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I have the following code:

a = ["Cat", "Dog", "Mouse"]
s = ["and", "&"]

I want to merge the array s into array a which would give me:

["Cat", "and", "Dog", "&", "Mouse"]

Looking through the Ruby Array and Enumerable docs, I don't see such a method that will accomplish this.

Is there a way I can do this without iterating through each array?

share|improve this question
a will always have 3 elements and s two? some more examples would be useful. – tokland Sep 5 '11 at 21:55
@PetrolMan Try now – Chris Ledet Jul 23 '13 at 21:28
up vote 154 down vote accepted

You can do that with:
share|improve this answer
What if a has more than 3 elements? – Michael Kohl Sep 5 '11 at 21:17
[ "a", "b" ].concat( ["c", "d"] ) #=> [ "a", "b", "c", "d" ] – Leo Romanovsky Oct 4 '12 at 4:41
@Leo, @chuck: if you read the example you will see that Chris wants to interleave the elements, not concatenate them. Essentially, he wants [a, s].transpose except that the two rows don't conform, leaving #zip as the obvious solution. And I don't believe he meant that he really cared whether a was mutated ... I don't think he was commenting on a mutated vs functional solution at all, he was just trying to describe the pattern. – DigitalRoss Feb 24 '13 at 21:33
+1 for being the only person who actually read the blummin' question! >_< – Matt Fletcher Dec 12 '13 at 10:31
More importantly, what if the two arrays are of unequal lengths? Especially if s is the longer one? I think I can safely assume the example Chris gave isn't he actual data he;s working with. consider: [].zip[1, 2] => nil (going to have a hard time calling #flatten on that) [3,4].zip([1, 3, 5, 7]) => [[3, 1], [4, 3]] (oops, guess we don't care about the last few elements in the 2nd array) – hoff2 Jan 22 '14 at 22:13

This won't give a result array in the order Chris asked for, but if the order of the resulting array doesn't matter, you can just use a |= b. If you don't want to mutate a, you can write a | b and assign the result to a variable.

See the set union documentation for the Array class at

This answer assumes that you don't want duplicate array elements. If you want to allow duplicate elements in your final array, a += b should do the trick. Again, if you don't want to mutate a, use a + b and assign the result to a variable.

In response to some of the comments on this page, these two solutions will work with arrays of any size.

share|improve this answer
This one definitely seems to be the best. – ardavis Sep 6 '11 at 2:37
This gives ["Cat", "Dog", "Mouse", "and", "&"], which isn't what the OP wanted. – Andrew Grimm Sep 6 '11 at 22:42
Excellent call, Andrew. I'll update my answer to say that I didn't answer Chris's question. – Michael Stalker Sep 10 '11 at 21:31

If you don't want duplicate, why not just use the union operator :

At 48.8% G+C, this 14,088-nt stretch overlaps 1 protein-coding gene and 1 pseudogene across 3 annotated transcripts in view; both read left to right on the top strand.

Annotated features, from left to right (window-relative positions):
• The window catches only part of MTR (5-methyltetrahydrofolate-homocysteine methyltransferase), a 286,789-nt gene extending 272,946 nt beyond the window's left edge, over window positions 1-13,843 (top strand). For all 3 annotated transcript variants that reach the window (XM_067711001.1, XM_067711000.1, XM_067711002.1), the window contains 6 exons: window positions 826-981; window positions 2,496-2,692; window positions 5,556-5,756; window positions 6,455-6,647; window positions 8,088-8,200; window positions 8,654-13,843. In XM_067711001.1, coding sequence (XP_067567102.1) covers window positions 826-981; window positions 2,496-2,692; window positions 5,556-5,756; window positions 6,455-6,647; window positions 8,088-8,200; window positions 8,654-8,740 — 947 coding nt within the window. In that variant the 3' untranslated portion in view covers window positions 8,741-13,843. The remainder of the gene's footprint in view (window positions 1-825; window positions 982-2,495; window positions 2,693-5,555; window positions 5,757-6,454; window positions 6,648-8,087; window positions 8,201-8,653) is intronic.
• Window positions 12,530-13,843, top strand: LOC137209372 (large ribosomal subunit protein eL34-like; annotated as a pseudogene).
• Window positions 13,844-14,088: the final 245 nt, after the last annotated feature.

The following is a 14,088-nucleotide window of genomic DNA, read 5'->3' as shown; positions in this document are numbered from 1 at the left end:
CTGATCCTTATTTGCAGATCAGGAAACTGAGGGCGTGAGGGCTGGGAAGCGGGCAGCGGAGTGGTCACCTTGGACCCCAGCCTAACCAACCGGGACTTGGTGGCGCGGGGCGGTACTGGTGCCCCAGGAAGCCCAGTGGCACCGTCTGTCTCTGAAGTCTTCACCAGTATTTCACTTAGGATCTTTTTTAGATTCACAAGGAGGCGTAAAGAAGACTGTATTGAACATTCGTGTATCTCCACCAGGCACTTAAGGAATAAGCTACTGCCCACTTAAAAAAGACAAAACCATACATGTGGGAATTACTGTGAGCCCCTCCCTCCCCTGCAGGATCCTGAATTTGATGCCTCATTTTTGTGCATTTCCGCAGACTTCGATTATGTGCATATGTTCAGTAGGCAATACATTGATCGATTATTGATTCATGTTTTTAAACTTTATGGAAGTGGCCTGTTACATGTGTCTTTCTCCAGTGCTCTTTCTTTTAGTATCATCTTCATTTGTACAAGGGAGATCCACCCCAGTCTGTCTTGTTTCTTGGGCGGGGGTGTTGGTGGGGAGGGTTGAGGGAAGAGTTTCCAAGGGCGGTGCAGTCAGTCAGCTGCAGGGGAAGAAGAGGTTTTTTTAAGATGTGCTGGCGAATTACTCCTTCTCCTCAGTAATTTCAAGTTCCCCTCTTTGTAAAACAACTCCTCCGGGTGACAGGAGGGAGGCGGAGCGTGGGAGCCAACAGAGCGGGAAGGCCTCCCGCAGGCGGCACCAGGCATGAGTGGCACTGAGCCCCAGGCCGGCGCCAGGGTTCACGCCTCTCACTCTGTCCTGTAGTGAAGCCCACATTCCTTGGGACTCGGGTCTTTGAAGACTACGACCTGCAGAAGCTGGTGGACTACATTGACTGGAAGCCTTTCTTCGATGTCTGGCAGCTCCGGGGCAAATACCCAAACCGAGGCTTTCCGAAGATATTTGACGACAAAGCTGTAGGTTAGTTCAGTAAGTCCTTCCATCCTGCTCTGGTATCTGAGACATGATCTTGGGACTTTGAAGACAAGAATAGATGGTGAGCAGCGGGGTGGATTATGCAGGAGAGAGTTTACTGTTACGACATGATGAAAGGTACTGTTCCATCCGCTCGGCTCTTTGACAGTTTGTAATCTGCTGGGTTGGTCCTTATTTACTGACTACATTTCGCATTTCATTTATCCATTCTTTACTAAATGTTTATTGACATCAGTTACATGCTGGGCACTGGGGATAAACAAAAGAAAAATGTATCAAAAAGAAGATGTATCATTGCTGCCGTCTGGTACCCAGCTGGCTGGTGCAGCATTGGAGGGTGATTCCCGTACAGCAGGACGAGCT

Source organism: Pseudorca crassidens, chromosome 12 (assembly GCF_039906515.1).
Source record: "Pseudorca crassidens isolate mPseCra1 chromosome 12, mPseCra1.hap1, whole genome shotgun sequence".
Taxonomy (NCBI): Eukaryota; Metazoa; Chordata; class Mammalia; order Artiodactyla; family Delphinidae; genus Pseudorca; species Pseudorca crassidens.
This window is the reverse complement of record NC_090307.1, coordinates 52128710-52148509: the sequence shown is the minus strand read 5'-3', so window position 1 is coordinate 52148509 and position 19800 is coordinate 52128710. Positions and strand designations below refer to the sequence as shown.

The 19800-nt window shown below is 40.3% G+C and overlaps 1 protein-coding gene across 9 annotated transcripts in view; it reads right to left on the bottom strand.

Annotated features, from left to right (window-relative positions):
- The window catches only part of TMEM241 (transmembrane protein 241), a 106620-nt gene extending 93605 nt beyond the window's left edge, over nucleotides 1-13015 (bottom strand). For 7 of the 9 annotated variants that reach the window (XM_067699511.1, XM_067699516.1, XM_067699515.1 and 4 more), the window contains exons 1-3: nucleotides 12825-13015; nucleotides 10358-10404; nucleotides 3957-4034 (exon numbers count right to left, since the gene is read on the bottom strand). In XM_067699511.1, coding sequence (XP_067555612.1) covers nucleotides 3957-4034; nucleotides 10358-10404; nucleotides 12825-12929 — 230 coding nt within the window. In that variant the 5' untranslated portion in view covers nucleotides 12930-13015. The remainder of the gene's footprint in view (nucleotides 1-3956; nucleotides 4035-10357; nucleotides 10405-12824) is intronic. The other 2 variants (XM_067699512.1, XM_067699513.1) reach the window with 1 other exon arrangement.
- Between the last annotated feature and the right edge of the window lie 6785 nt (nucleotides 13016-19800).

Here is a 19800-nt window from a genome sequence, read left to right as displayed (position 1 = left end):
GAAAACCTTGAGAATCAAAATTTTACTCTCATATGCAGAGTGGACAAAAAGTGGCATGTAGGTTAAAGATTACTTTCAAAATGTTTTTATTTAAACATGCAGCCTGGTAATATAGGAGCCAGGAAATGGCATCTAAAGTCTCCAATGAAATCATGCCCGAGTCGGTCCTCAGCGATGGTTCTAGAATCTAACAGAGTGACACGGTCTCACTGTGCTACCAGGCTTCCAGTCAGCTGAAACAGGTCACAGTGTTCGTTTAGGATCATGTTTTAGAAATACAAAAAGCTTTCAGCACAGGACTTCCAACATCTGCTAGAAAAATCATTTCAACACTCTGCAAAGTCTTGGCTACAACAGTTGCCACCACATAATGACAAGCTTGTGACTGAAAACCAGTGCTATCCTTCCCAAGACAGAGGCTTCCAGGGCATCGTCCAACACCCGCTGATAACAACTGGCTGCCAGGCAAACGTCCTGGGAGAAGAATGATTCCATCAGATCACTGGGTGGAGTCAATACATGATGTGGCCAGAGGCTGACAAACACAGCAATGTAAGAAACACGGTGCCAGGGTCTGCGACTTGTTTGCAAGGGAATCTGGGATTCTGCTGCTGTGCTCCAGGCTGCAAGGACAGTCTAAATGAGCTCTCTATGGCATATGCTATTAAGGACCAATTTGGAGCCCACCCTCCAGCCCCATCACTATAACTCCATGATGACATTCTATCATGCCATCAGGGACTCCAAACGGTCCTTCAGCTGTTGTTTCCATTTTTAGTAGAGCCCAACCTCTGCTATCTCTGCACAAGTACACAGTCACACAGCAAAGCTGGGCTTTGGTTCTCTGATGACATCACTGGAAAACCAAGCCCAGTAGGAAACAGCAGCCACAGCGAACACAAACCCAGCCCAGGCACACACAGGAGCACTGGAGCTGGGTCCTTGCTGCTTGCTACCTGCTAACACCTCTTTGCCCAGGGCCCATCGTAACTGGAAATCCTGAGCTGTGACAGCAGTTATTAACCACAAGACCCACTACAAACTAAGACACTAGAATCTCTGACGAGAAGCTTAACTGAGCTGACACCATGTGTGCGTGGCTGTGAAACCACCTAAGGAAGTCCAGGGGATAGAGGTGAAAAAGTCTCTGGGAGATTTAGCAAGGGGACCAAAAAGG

new_array = a | s
share|improve this answer
Awarding a +1 for a underrated, simple, elegant solution. – JakeGould Jan 15 '15 at 3:53
Of course it answers the question ! The question was : "I want to merge the array s into array a" – Douglas May 15 '15 at 9:25
Good solution - but this does change the order of the results. The results from s will be at the end of the new array. – Hendrik Sep 2 '15 at 12:15
The order of the elements won't be what the OP wanted, though. – tokland Feb 28 at 22:03
s.inject(a, :<<)

s   #=> ["and", "&"]
a   #=> ["Cat", "Dog", "Mouse", "and", "&"]

It doesn't give you the order you asked for, but it's a nice way of merging two arrays by appending to the one.

share|improve this answer
I like it, short and clean. :) – Nafaa Boutefer Oct 20 '15 at 10:59

It's not exactly elegant, but it works for arrays of any size:

>> { |x, i| [x, i == a.size - 2 ? s.last : s.first] }.flatten[0..-2] 
#=> ["Cat", "and", "Dog", "&", "Mouse"]
share|improve this answer
+1 for dealing with weird edge cases, I think i = s.cycle; { |x| [x,] }.flatten[0..-2] would be equally valid though. – mu is too short Sep 5 '11 at 21:29
I wasn't sure if OP wants to alternate and and &, so I took him as literally as possible, while allowing for a of any length. – Michael Kohl Sep 5 '11 at 21:45

Here's a solution that allows interleaving multiple arrays of different sizes (general solution):

arr = [["Cat", "Dog", "Mouse", "boo", "zoo"],
 ["and", "&"],
 ["hello", "there", "you"]]

first, *rest = *arr;*rest).flatten.compact
=> ["Cat", "and", "hello", "Dog", "&", "there", "Mouse", "you", "boo", "zoo"]
share|improve this answer
Nice! One limitation, the first array must be the longest. – Brian Low May 16 at 3:33
@BrianLow great catch! – Abdo May 17 at 9:42

How about a more general solution that works even if the first array isn't the longest and accepts any number of arrays?

a = [
    ["and", "&"],
    ["Cat", "Dog", "Mouse"]

b = a.max_by(&:length)
a -= [b]*a).flatten.compact

 => ["Cat", "and", "Dog", "&", "Mouse"]
share|improve this answer
arr = [0, 1]
arr + [2, 3, 4]

//outputs [0, 1, 2, 3, 4]
share|improve this answer
You didn't read the question. – Chris Ledet Sep 13 '12 at 17:24
sorry... didn't notice the specific order you wanted the output in. Apologies for trying to help, wont happen again. – David Morrow Sep 13 '12 at 18:50
It was my fault for not choosing the correct word. I wanted to interleave the two arrays. Sorry if I came off as an ass. – Chris Ledet Feb 25 '13 at 5:55

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